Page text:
Regent Abdul Omari prepares to lead presidential search committee

Abdul Omari is a member of the University’s Board of Regents and is chairing the Presidential Search Advisory Committee.

University of Minnesota Regent Abdul Omari poses for a portrait on Monday, Sept. 24 on East Bank campus. Omari's regent seat will be up for election in 2019.

Jack Rodgers

University of Minnesota Regent Abdul Omari poses for a portrait on Monday, Sept. 24 on East Bank campus. Omari’s regent seat will be up for election in 2019.

Helen Sabrowsky

For Regent Abdul Omari, everything comes back to relationships.

Abdul Omari — tasked with leading the Search Advisory Committee to help choose the next president of the University of Minnesota — believes that the emphasis he places on authentic interactions within the committee and with candidates will make the search successful. 

Omari realized the importance of reliability at a young age. Growing up the youngest sibling in a blended family filled with Type A personalities, Abdul Omari managed to stand out, said his sister Mariam Omari. 

“A leader who knows the people around him can actually lead for the people,” Omari’s sister said. “[Abdul Omari’s] ability to lead for people is much higher than those who don’t maintain relationships with people.”

Abdul Omari said his emphasis on connections was influenced by his upbringing and family. Raised by immigrant parents in a mixed religion household, Omari said he learned to navigate complex relationships early on.

While Abdul Omari has always been drawn to leadership positions, serving as a student representative to the Board of Regents from 2010 to 2012, his style of leadership has evolved over time, said Keith Mensah, a friend of Abdul Omari’s. 

“I’ve seen him play with different leadership styles and I think he’s found a good groove,” Mensah said. “I don’t think he’s ever been inauthentic, but I think he’s being more himself as the years go on.”

Forming lasting connections with people influences everything Abdul Omari does, from interacting with other regents to spending time with family to founding a public speaking and mentoring enterprise, Mensah said. That’s helped him learn to empathize, which in turn has enabled him to better understand how the decisions the board makes will affect the broader University community, according to Mensah. 

Abdul Omari said there were three factors that drew him to the board: his background as a student at the University, his global perspective as the son of immigrants and his ability to bring a new perspective to the board as a young person of color.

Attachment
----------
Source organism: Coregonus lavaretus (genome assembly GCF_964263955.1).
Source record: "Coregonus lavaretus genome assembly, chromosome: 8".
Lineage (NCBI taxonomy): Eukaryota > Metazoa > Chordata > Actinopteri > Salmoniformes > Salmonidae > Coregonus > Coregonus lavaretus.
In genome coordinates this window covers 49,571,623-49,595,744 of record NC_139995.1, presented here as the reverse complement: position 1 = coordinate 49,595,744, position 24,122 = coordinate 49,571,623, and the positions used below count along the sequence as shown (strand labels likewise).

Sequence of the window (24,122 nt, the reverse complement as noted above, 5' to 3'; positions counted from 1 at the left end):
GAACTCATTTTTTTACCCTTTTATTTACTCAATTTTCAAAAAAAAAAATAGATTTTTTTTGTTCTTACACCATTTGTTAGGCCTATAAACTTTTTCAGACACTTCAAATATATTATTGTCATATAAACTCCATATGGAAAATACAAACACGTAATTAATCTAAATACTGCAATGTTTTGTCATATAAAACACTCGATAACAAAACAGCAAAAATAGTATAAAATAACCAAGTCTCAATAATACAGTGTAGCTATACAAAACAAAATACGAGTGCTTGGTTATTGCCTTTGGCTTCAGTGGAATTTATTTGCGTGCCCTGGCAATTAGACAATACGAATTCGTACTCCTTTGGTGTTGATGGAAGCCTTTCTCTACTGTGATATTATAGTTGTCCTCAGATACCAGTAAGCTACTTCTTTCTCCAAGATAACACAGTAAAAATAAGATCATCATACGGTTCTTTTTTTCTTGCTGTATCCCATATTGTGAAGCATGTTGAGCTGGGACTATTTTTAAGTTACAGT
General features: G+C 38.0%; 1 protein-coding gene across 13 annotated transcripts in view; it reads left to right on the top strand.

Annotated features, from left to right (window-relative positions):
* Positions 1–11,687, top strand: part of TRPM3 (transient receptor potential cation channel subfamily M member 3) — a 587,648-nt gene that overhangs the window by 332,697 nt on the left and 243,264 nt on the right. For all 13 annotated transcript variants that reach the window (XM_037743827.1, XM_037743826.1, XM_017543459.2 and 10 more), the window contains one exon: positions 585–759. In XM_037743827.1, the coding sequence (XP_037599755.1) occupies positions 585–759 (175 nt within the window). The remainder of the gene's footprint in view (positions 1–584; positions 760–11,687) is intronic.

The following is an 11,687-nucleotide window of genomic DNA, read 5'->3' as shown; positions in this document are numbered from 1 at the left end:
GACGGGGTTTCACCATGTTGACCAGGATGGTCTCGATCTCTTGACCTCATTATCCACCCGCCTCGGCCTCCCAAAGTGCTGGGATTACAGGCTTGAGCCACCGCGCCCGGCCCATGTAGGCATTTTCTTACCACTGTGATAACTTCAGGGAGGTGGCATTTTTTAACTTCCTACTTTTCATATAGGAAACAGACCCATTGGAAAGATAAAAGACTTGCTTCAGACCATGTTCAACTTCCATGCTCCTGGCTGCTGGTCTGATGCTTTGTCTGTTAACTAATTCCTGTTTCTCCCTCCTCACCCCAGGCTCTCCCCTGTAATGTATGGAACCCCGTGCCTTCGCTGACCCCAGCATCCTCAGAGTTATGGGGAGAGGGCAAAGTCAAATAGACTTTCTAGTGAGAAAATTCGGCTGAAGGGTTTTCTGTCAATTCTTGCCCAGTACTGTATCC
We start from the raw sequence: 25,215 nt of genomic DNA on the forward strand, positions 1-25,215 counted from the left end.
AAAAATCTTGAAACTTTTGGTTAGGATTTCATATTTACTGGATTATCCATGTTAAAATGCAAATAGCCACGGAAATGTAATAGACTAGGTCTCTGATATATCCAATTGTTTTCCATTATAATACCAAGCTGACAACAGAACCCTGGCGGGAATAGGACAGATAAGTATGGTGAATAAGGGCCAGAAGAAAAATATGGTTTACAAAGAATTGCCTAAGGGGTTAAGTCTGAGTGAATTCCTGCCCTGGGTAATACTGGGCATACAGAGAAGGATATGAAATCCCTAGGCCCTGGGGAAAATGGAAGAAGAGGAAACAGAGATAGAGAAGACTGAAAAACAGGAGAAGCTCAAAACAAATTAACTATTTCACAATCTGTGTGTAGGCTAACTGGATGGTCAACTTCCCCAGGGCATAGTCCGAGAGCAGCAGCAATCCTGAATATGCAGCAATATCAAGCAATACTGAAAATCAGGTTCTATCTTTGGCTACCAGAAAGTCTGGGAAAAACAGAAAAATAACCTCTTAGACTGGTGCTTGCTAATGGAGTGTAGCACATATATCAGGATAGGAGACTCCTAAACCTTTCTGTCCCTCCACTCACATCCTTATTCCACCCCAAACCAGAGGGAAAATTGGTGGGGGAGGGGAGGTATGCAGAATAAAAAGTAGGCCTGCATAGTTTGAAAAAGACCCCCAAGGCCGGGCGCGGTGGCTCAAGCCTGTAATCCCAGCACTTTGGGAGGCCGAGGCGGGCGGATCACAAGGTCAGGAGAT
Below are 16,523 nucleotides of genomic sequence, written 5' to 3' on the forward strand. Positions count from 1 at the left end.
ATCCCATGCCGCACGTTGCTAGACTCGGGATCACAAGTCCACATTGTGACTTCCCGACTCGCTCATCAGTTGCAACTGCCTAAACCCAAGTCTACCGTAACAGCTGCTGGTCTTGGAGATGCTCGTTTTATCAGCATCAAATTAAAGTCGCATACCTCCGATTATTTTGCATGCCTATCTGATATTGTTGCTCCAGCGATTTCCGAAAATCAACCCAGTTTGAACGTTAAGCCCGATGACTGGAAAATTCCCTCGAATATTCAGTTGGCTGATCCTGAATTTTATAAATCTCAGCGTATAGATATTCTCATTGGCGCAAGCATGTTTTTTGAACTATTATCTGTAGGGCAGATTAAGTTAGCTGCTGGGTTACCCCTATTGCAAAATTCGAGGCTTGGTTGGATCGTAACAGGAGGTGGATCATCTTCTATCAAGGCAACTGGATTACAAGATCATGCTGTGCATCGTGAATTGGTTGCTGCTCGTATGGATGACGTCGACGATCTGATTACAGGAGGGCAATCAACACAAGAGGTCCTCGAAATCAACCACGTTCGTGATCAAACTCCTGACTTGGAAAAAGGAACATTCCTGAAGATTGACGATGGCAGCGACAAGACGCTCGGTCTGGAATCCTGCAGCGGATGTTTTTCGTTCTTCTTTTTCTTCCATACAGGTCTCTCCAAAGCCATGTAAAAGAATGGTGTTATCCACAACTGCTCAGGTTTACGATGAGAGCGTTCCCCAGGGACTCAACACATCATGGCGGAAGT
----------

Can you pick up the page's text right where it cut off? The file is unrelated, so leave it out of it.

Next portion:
“There’s no denying that from a pure numbers standpoint, there’s going to be a new wave of students who will have had similar experiences to me as somebody with immigrant parents,” Abdul Omari said. “I hope that I’ve been able to bring some experiences, some thoughts, some wisdom from that demographic.” 

While Abdul Omari has faced challenges working with the board, he said that his doctorate degree, preparation and thoughtfulness have helped him over the past five years. 

“I think that anytime there are voices at a table that are often overlooked, it will be more of a challenge to get your voice heard, so I think being a younger person on a board that is traditionally [made up of] more seasoned individuals, there can be some different values placed on voices,” Abdul Omari said.

Reuben Thompson-Amarteifio, a friend of Abdul Omari’s from college, said that Abdul Omari’s Minnesota background and three degrees from the University means that he understands a student’s perspective. 

Thompson-Amarteifio said his friend isn’t afraid to ask tough questions and takes time to get to know people, which is invaluable during a search like one for the next University president.

Mensah said Abdul Omari will ensure that whoever takes over as president will be well suited for the job. 

“What makes [Abdul Omari] different is that he’s super strategic, he’s very, very cerebral,” Mensah said. “He thinks a lot and he does a lot at the same time, so he has this good balance.”

Mariam Omari said her brother’s dedication to his role as chair of the Presidential Search Advisory Committee demonstrates his desire to build and maintain relationships with candidates, faculty, staff, students and the greater Minnesota community. 

“To be doing what he’s doing just to dedicate the time to chairing the presidential search of a University is a selfless act for somebody who has no children,” said Mariam Omari. “[I admire] his investment [to] truly help shape our future.”